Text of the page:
Dear Members of the Quartet,
Let me tell you about our West Bank village of Jayyus. By last July, we knew that Israel had already mapped out the course of the separation wall in Qalqilya District, but we had not yet seen the plans. Then one September evening, a shepherd found white sheets of paper tacked to the olive trees. He brought them to me, and I saw that they were military orders handwritten in Arabic. The order said that all of the farmers of Jayyus village were to come to their farms, where a military officer from the nearby settlement of Qadumim would show us the path of the wall. We thought that the Israeli military might confiscate 50 or 100 square meters–no more. But 200 farmers showed up that unbelievable day to hear that the wall would be built six kilometers inside the Green Line, what we consider the political border with Israel. Many of the farmers were weeping.
I have worked all my life to build my farm, which stretches over 192 dunams. My orchards are full of loquats and avocados, mangos and peaches, walnuts and figs. I have the richest land in Jayyus.
But that Wednesday, I learned that 175 dunams of my land, the best and well-irrigated earth, was to fall on the other side of the separation wall. To get to it, I would have to circumvent barbed wire, electronic censors, military patrols and an eight-meter high cement barrier. Without those resources, I knew I would be a beggar.
And so we began our peaceful demonstrations. With international supporters, we farmers sat in the path of the bulldozers to try to prevent the uprooting of our olive trees. Many Israelis from the peace camp and Jews from America and Europe came, too. One day, we were sitting in the road when an Israeli army officer came and asked us why. We told him that it would be better for them to kill us than to uproot our olive trees.
“We are constructing the separation wall to prevent attacks between Israelis and Palestinians and–in the end–for peace,” he replied.
I said to him politely, “I represent Jayyus village. I am ready to pay half of the cost of constructing this wall, if you would only build it on the Green Line. If you have no security now, how do you expect to get it when you are 28 meters from our homes?” He became very angry, and said, “I want to show you something.” He put his arm on my neck and then under my shoulders, as if to whisper in my ear, but I could feel his arm wrenching painfully against my neck bones.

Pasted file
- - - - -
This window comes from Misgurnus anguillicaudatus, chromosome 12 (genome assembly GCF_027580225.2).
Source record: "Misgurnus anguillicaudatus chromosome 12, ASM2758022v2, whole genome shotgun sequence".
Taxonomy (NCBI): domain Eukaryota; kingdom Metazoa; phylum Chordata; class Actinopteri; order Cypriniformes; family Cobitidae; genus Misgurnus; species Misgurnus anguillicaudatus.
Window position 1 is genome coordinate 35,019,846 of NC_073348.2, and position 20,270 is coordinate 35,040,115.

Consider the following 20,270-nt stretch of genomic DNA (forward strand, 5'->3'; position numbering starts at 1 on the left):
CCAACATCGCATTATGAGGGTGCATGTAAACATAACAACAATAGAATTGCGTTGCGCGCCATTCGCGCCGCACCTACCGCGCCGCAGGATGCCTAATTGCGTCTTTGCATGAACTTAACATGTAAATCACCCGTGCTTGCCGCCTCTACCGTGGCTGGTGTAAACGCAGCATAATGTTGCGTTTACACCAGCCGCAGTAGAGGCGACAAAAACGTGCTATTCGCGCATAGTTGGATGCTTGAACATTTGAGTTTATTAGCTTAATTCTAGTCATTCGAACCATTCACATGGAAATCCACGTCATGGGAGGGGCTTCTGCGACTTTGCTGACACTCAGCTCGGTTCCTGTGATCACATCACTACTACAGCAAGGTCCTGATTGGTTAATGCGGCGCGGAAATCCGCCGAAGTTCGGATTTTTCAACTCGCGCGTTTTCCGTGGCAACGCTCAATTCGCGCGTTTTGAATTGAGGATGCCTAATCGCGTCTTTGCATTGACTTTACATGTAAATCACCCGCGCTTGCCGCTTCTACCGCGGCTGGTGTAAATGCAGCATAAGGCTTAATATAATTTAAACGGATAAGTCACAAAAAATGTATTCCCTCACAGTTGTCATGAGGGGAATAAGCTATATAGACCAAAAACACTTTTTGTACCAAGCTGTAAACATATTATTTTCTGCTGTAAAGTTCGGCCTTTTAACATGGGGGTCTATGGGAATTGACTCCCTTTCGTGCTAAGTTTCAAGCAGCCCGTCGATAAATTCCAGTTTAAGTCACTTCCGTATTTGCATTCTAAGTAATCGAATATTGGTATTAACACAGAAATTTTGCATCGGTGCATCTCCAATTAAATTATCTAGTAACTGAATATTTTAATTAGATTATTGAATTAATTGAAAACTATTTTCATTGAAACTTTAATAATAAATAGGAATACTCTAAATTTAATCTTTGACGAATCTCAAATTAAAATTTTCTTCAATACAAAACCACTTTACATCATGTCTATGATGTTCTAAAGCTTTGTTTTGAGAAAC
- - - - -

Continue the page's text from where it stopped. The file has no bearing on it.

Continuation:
This land was my father’s land and that of his father before him. We have already lost land to the settlement of Zofin, which was established in 1988. The dust from a nearby Israeli quarry–also a settlement–collects on the leaves of my fruit trees. But it is only because of the earth’s wealth that I have been able to educate all of my seven children. I have four daughters: one economist, two English literature majors and a third who will graduate in physics. My sons include an electrical engineer, a lawyer and an agricultural engineer. This last son, Muhammad, breaks my heart. He won honors in school and a scholarship to study medicine in Tunisia. But when Muhammad called me from abroad, I spoke to him of my sadness that none of my children would care for my farm. He quit his program and returned to the West Bank to study agriculture. Now we will lose our farm and I wonder every day, what gift have I given my son?
The bulldozers work on the wall 24 hours a day. Israeli patrols run incessantly past our home and we do not sleep for the noise. The village of Jayyus is home to 550 families, 400 of which depend entirely on agriculture. Often, when we go to work the land, the military stops us to ask for our identification papers. Israel says that we will continue to have access to our farms, but no one really knows what the future holds. North of Tulkarem, the farmers were told this, too, but to this day they are barred from their farms. I have advised all of the Jayyus farmers to live on their land, because if that is lost, we will have nothing.
During the Aqaba summit, the Land Defense Committee of Qalqilya came to Ramallah and set up a tent in front of the office of Prime Minister Mahmoud Abbas. We established this tent because we wanted the world to know that we are the new refugees (as if there are not enough refugees and tents in the Arab world). Since 1980, the settlements have been annexing our land bit by bit, and I worry that soon we will be no better than Thai and Filipino workers in Israel–day laborers on our own stolen land. We told Abu Mazen that this land is as holy for us as Jerusalem, and that we will not exchange it for even the best of that city.
My message to you, the Quartet, is a simple one: to ask you to pressure Israeli Prime Minister Ariel Sharon to treat us as human beings. If he could only respect Palestinians as humans, he would stop annexing our land, he would stop arresting our sons and he would release all our prisoners.
Sharif Omar is a sixty-year-old farmer in the northern West Bank village of Jayyus.